Bram Stoker’s bloodsucking anti-hero is given a family-friendly, computer-animated makeover in Hotel Transylvania.
Set in a leafy corner of Romania, Genndy Tartakovsky’s lively romp imagines the Prince of Darkness as an overly protective father who has spent 118 years filling his daughter’s head with horror stories about vicious humans.
The Count doesn’t even feast on the neck of buxom wenches.
“Human blood is so fatty and you never know where it’s been!” he explains.
This cuddly Prince of Darkness is joined by a menagerie of famous ghouls, ghosts and grotesques, all of whom turn out to be deeply misunderstood, fun-loving misfits, who are tired of being the target for torch- and pitchfork-wielding villagers.
They just want to be loved, festering limbs et al.
Built in the late 19th century, Hotel Transylvania is the five-star home of Dracula (voiced by Adam Sandler) and his daughter Mavis (Selena Gomez).
Creatures of the night flock to the hotel every year to celebrate Mavis’s birthday and to catch up with their fellow denizens of the dark.
Frankenstein’s monster (Kevin James) and his wife Eunice (Fran Drescher) excitedly check in along with Griffin The Invisible Man (David Spade), Murray The Mummy (Cee Lo Green), and Wayne Werewolf (Steve Buscemi) and his wife Wanda (Molly Shannon), whose litter of pups gnaw through the furnishings and relieve themselves in the lobby.
Thankfully, flying witches keep the property spick and span, while mummified porters shuffle up staircases with the guests’ luggage.
A wayward backpacker called Jonathan (Adam Samberg) stumbles upon the hotel and Dracula hurriedly hides the new arrival in a storeroom, explaining to the human interloper that the clientele won’t kill him “as long as they think you’re a monster”.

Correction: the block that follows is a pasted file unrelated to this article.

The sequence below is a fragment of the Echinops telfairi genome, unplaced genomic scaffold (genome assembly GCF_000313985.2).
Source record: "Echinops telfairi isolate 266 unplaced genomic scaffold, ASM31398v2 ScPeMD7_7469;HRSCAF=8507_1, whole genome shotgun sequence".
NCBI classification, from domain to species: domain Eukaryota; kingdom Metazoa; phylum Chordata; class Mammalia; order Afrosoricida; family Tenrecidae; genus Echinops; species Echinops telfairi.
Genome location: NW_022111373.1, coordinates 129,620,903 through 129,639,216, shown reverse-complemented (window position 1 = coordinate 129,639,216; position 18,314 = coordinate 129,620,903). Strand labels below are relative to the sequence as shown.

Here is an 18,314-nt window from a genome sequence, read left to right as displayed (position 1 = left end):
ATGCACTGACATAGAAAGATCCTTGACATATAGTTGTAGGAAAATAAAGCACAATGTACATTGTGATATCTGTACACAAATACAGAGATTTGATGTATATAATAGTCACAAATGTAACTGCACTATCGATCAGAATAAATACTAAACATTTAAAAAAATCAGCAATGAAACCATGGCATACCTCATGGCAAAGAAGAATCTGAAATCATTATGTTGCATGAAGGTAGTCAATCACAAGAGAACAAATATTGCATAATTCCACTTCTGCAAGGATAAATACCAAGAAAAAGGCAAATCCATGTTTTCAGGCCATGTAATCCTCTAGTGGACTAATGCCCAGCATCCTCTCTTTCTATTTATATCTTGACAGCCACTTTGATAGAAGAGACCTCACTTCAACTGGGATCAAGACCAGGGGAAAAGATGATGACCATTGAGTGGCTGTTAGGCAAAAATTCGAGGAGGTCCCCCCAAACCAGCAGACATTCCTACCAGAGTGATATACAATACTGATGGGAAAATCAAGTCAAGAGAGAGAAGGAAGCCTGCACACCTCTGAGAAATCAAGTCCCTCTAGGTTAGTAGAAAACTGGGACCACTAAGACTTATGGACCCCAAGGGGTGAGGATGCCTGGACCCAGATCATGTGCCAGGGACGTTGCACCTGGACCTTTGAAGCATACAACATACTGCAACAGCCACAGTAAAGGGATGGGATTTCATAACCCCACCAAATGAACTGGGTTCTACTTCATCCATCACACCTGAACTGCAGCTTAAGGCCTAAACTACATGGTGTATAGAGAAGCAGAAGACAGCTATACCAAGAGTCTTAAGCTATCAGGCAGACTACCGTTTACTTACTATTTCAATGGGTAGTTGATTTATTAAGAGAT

“That’s kind of racist,” replies Jonathan.
So Dracula ruffles Jonathan’s hair and applies some grey make-up to transform the teenage tourist into Johhny-stein.
When Chef Quasimodo (Jon Lovitz) and his pet rat Esmeralda scent a human in the hotel, poor Dracula must risk everything to keep Jonathan’s true lineage a secret.
Adding to the fanged host’s woes, Mavis experiences a ‘zing’ of true love with Johhny-stein and she nurtures dreams of running away with her beau to experience life outside of claustrophobic hotel walls.
Hotel Transylvania is colourful and fast-paced, and the friction between Dracula and his inquisitive daughter sparks an occasional smart one-liner (“You’re barely out of your training fangs!”)
However, there’s a paucity of originality in the script and characterisation is reduced to bestowing each monster with a single quirk.
Vocal performances are solid if unremarkable and, surprisingly, director Tartakovsky doesn’t tailor any of the scenes to the 3D format, so it’s a pointless expense to shell out on the uncomfortable plastic specs.
by Damon Smith